How to work with brands – Video
I traded -22′ in Toronto for +22′ in Miami and am attending a really good media and entertainment conference for the week – NATPE. This conference (or market) used to be about selling and syndicating TV shows, but now, there is also a focus on digital and working with brands.
The general message seems to be that brands need to be active across social media and want to be involved in video content, particularly brands that target Millenials (18-34 years). Working with influencers and great content can be a very effective way to reach consumers, promote brands and drive sales. Word of Mouth is one of the biggest ways people discover trends, shows, places and products. The intersection of brands and storytelling is really relevant.
There has been phenomenal growth in the amount of video and other content available online, especially over the last 12 months. It is a very exciting time for creators, but it is also crowded and can be hard to stand out or make money.
A new group of celebrities or influencers have emerged in bloggers/vloggers, YouTube Stars, and now even Viners. Their relationships with consumers or viewers are more 2 way and conversational, versus the traditional TV series or 30 second TV commercial. These new celebrities feel like friends to many as they are often in social feeds as much as close friends and family. Authenticity and relevance are key. They are each a personal brand and in turn reflect on their audience and their personal brands. Sponsoring brands are also like characters or personalities.
A great tip from Babs Rangaiah from Unilever: make your content appropriate for mobile, personalized, relevant and visually sharable, then market it. It probably won’t get discovered on it’s own. A video like the Dove Real Beauty Sketches video might get 20 million views because it is really good, but it got 200 million+ because of an amazing team and a good budget to amplify, market and manage it across multiple platforms globally.
You need access to storytelling, talent and distribution to achieve marketing objectives.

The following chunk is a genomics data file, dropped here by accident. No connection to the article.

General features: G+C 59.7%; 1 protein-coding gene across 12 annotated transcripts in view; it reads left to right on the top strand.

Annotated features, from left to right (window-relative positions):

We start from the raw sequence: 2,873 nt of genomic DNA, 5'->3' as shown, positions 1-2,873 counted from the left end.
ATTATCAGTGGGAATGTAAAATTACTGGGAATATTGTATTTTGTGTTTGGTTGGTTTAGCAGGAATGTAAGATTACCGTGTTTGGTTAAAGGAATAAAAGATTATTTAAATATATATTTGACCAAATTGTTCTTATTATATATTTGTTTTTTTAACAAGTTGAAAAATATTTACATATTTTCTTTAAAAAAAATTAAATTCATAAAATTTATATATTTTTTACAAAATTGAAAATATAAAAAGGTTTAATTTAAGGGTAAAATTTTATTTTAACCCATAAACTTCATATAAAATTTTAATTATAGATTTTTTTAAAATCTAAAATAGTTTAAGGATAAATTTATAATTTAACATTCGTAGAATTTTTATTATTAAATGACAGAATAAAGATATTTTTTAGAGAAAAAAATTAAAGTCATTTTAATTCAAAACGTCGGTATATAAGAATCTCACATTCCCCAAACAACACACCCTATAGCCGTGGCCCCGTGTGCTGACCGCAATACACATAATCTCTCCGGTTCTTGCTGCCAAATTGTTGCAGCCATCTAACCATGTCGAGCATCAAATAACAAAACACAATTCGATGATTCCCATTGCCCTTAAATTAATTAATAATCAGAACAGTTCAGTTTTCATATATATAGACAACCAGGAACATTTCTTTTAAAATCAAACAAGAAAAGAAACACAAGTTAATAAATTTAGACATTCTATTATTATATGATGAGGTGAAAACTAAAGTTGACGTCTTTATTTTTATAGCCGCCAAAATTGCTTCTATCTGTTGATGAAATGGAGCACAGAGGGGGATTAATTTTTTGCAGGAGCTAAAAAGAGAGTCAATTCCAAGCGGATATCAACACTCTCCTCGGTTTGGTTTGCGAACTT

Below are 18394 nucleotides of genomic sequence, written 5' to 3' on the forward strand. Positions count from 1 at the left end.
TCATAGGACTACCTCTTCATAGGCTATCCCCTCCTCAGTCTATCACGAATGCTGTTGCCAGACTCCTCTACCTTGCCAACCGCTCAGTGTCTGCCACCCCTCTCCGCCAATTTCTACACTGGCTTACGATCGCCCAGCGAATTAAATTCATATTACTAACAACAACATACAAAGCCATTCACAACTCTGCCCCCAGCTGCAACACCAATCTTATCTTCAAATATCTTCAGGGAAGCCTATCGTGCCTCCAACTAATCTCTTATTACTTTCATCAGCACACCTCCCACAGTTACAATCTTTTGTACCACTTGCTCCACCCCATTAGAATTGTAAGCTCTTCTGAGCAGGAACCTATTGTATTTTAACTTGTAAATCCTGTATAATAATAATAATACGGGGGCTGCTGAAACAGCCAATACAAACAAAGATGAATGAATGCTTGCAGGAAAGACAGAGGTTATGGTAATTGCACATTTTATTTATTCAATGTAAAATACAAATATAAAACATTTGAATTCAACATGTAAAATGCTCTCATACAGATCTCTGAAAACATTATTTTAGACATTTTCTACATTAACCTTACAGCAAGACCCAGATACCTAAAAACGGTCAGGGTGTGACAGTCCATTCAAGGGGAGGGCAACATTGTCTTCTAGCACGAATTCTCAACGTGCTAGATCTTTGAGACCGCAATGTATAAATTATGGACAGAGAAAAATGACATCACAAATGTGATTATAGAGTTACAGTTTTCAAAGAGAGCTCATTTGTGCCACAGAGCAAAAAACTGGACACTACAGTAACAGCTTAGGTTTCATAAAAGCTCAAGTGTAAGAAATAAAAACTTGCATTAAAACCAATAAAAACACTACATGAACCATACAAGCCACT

Another interesting point several speakers noted is that quite a few brands now have a “double bottom line” objective. Consumers care that their brands care e.g. Pedigree (Shelter Dogs), Unilever (Dove), MasterCard (Cancer Campaign), Evian (Breast Cancer) and Chipotle Mexican Grill.
A few quick forecasts:
Pepsi: Big opportunity with content to drive e-commerce and online to offline transactions.
Unilever: More brands will be connecting directly to content creators and consumers, more consumers will be cord cutting (don’t need cable- watch everything OTT)
Mastercard: More brands will become Publishers, connecting with consumers directly
L’Oreal : Strong growth of Mobile and also the Hispanic Community
Chipotle: More Brands will become publishers but branded content will be more authentic with subtle or no branding messages within. Content should stand alone as good content.
Relativity : Content must align with a brand’s DNA and audience.
Case study : Annie’s Search for Sandy
In our tradition of showcasing great campaigns for shelter and rescue dogs, we were thrilled to see this one by Liquid Thread.
“ANNIE’S Search for Sandy” was documented through a television special in which PEDIGREE® and animal trainer Bill Berloni conducted a nationwide search for a real-life shelter dog to play the role of Sandy, the other orphan in the beloved musical ANNIE. Bill, who discovered and trained the original Sandy 35 years ago, chose a dog who’d only known the hard-knock life. Abandoned, dragged by a car, and moments from euthanasia, Sunny was found in a Houston shelter. In the end, Sunny’s life was not only spared, it was transformed.
PEDIGREE® showed America that with a little love and good nutrition, shelter dogs can shine.
In an effort to promote pet adoption and provide animal shelters with resources, a portion of proceeds from ticket sales at ANNIE and co-branded merchandise directly benefit the PEDIGREE® Foundation, a nonprofit organization dedicated to helping dogs find loving homes.
“The first-ever brand partnership of a Broadway production generated astonishing results across all platforms: over 72 million logo impressions in its first seven months; more than 922,000 viewers of Annie’s Search for Sandy; more than 61,283 minutes of engagement, 55,000 “likes”, 3,000 “shares” and 4.5 million impressions, across Pedigree’s and Annie’s social assets. And most importantly, the program raised over $500,000 for the Pedigree Foundation.” source liquid thread.com